Audio: Rav Avrohom Chaim Levin Speaks On Yahrtzeit of His Father, Rav Leizer Levin zt”l


rav-avrohom-chaim-levin-1[Audio below.] Last Tuesday, Rav Avrohom Chaim Levin, rosh yeshiva of Telshe Yeshiva in Chicago, made a siyum and spoke in honor of the 18th yahrtzeit of his father, the venerated rov of Detroit, Rav Leizer Levin zt”l. Rav Leizer, a talmid of the Chofetz Chaim in Radin, learned as well for seven years in Kelm under Rav Doniel Movoshovitz. In 1938, Rav Levin came to Detroit.

Rav Avrohom Chaim, a member of the Moetzes Gedolei Hatorah of Agudas Yisroel and Rav Leizer’s only son, shared divrei zikaron about his father and spoke about the significance of the 18th yahrtzeit.

Click below to listen to Rav Levin’s remarks:

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In honor of the yahrtzeit, it is worthwhile to share the following story, retold by Rabbi Mordechai Kamenetzky, a grandson of Rav Leizer Levin:

In 1987, Rabbi Yosef Karmel, currently National Director of Peylim/Lev L’Achim, was Director of Camp Agudah of the Midwest, in South Haven Michigan. One weekend he invited two prominent guests to the camp; Rabbi Eliezer Levin, one of America’s oldest and most revered rabbis, a student of the Chofetz Chaim, and the Rav of Detroit for nearly fifty years and his son, Rabbi Avraham Chaim Levin, dean and founder of the Telshe Yeshiva of Chicago, a member of the council of Torah Sages, of Agudath Israel, and one of the outstanding and dynamic leaders of American Orthodoxy. It was a rare and extraordinary occasion for the campers, and the atmosphere was spiritually charged. Guests arrived in South Haven to bask in the glow of two generations of Torah giants.

After the Shabbos services, Rabbi Karmel announced that while the campers would attend their regularly scheduled learning classes, Rabbi Avraham Chaim Levin would teach the Daf HaYomi, the daily-apportioned Talmudic folio, studied concurrently by Jews the world over, to the lay guests who had come to vacation that weekend together with the camp and the distinguished visitors.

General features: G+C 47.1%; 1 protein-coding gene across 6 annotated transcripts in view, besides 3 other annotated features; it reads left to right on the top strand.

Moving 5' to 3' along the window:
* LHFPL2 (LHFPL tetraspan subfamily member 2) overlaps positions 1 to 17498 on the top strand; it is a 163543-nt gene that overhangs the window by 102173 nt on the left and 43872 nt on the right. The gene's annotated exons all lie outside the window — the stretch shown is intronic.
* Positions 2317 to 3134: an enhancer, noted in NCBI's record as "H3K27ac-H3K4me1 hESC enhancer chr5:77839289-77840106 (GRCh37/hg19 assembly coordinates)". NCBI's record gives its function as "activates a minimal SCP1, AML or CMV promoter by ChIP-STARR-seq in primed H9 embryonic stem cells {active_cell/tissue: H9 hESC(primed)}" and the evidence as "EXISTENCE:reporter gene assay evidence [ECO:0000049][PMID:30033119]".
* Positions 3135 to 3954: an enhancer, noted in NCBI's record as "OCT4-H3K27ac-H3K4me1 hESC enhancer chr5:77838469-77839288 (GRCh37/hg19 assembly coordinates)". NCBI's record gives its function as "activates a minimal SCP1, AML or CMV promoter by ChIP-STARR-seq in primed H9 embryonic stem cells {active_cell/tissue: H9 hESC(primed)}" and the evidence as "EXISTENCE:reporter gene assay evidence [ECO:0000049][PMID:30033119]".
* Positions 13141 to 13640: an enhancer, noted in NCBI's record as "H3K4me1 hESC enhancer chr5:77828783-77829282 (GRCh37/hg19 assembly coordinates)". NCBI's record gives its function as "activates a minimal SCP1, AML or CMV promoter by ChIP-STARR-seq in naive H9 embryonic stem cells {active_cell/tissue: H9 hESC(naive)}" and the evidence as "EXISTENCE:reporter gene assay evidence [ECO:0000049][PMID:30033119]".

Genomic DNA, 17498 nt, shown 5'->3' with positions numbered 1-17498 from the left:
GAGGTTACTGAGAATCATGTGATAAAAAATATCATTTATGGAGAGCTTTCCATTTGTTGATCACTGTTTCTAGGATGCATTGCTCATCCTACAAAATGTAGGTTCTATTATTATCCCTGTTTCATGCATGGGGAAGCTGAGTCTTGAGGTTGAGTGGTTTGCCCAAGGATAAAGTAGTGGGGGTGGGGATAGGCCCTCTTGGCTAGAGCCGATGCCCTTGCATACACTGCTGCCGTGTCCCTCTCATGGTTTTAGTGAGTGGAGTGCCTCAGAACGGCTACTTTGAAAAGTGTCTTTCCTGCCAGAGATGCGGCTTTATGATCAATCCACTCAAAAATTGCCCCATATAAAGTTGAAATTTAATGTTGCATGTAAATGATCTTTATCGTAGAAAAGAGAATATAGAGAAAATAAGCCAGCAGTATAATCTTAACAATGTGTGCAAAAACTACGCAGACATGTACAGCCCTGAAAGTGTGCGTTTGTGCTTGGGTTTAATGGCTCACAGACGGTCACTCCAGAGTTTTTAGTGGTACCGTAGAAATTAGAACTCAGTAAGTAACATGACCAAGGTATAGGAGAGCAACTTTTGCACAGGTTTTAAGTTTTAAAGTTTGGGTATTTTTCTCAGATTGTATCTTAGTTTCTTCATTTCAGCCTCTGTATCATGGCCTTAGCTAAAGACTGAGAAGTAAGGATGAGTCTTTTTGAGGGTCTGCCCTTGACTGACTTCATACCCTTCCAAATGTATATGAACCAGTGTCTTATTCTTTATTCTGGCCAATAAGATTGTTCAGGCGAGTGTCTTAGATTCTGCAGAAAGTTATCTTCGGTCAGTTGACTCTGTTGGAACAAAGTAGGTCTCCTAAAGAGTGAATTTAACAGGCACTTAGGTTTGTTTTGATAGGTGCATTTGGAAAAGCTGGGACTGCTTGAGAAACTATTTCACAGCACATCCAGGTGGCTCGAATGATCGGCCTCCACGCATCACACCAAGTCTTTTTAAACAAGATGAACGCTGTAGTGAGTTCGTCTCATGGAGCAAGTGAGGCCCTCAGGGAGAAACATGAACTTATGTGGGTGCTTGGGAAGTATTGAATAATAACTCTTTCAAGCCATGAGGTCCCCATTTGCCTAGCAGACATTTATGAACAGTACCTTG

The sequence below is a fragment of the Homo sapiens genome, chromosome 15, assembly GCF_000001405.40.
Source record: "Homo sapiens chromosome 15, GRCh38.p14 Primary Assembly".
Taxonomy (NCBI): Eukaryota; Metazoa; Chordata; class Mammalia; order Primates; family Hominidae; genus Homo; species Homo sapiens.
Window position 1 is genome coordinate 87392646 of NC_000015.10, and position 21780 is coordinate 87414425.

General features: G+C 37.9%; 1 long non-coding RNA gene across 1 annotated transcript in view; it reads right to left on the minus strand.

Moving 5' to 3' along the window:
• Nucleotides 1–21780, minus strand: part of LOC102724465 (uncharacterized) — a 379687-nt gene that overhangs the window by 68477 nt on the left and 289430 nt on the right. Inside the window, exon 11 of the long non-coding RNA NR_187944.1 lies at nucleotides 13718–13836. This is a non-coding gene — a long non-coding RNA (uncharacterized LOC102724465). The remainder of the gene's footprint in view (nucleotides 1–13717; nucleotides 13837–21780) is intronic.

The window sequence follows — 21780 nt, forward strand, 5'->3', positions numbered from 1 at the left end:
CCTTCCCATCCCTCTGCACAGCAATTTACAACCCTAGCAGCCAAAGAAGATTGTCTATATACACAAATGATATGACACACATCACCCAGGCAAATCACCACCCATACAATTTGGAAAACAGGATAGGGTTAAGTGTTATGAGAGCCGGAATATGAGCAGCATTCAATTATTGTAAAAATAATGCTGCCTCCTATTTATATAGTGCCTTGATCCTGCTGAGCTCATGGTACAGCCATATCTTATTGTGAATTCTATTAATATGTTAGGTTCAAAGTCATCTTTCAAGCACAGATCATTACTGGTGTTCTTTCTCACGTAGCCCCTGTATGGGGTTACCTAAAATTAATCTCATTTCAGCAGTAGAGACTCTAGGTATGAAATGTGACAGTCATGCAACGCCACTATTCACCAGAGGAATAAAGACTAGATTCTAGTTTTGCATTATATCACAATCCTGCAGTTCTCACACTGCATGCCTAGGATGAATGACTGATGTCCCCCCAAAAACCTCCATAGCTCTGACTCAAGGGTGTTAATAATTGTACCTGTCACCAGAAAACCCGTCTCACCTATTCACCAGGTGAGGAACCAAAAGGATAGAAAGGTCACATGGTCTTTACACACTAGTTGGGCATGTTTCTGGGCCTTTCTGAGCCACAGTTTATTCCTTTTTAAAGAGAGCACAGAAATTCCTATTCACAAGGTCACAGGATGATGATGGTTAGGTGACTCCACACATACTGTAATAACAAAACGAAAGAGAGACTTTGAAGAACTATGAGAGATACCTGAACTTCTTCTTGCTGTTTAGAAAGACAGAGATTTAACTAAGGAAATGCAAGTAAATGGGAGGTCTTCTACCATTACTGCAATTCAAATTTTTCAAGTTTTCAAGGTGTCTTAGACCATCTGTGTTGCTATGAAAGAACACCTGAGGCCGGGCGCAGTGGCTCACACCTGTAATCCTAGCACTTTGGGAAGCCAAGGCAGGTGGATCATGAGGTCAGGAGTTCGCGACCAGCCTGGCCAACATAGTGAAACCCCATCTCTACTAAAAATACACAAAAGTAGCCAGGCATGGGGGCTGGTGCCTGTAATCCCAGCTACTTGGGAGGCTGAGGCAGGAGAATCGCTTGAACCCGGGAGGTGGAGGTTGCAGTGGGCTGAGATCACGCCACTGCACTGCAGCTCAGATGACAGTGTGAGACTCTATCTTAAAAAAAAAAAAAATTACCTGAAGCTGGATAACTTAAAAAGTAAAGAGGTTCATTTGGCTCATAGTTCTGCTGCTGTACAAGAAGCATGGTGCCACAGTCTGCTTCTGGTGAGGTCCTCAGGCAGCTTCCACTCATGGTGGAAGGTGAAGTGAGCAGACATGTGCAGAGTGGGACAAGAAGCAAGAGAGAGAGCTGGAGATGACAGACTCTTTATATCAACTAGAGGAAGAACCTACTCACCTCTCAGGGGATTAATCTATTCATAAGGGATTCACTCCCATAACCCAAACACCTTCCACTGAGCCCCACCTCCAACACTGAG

As everyone dispersed from shul Rabbi Karmel felt a soft tap on his arm. “Where,” the elderly Rav of Detroit asked, “is the Daf Hayomi shiur taking place?” Rabbi Karmel understood that Rav Levin, ever the rabbinic gentleman, had somehow figured it to be improper for him not to attend the class along with all the other guests. In his humility, conjectured Rabbi Karmel, this scholar – who most certainly could spend the time studying Torah on his own lofty level, was about to sacrifice an hour sitting at a class geared lay people, all in the name of good manners.”

Reassuringly the camp director told the elderly Rav Levin, “There is no need for you to attend this shiur. It is intended for the Ba’ale Batim (lay people) and no one expects the Rav to attend.”

The elderly Rav looked at Rabbi Karmel with incredulity and uttered words, which Rabbi Karmel told me, he will never forget: “What? Do you think I would miss the chance to hear my son teach a blatt of Gemarah?”

(Rabbi Karmel added afterwards: “At the time of this story Rav Avrohom Chaim, soon to become a member of the Moetzes Gedolei HaTorah of America, had already served as a Rosh Yeshiva for more than thirty years. The shiur he was to say was not a singular event but rather an example of what he has done so well for many decades. There certainly was no question as to his ability to deliver a brilliant shiur. Yet, to his father it represented an opportunity to be amongst the listeners; a tangible nachas that was more real than all the fame his son had so deservedly accumulated.)

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  1. “a tangible nachas that was more real than all the fame his son had so deservedly accumulated”

    i dont get why nachas and spirtial pleasure is a valid form of avodas hashem – the rambam lists it as the lowest form of avodas hahsme

    how come so many gedolim stories, where we wish to show their greatness have it as a major part

    someone please explain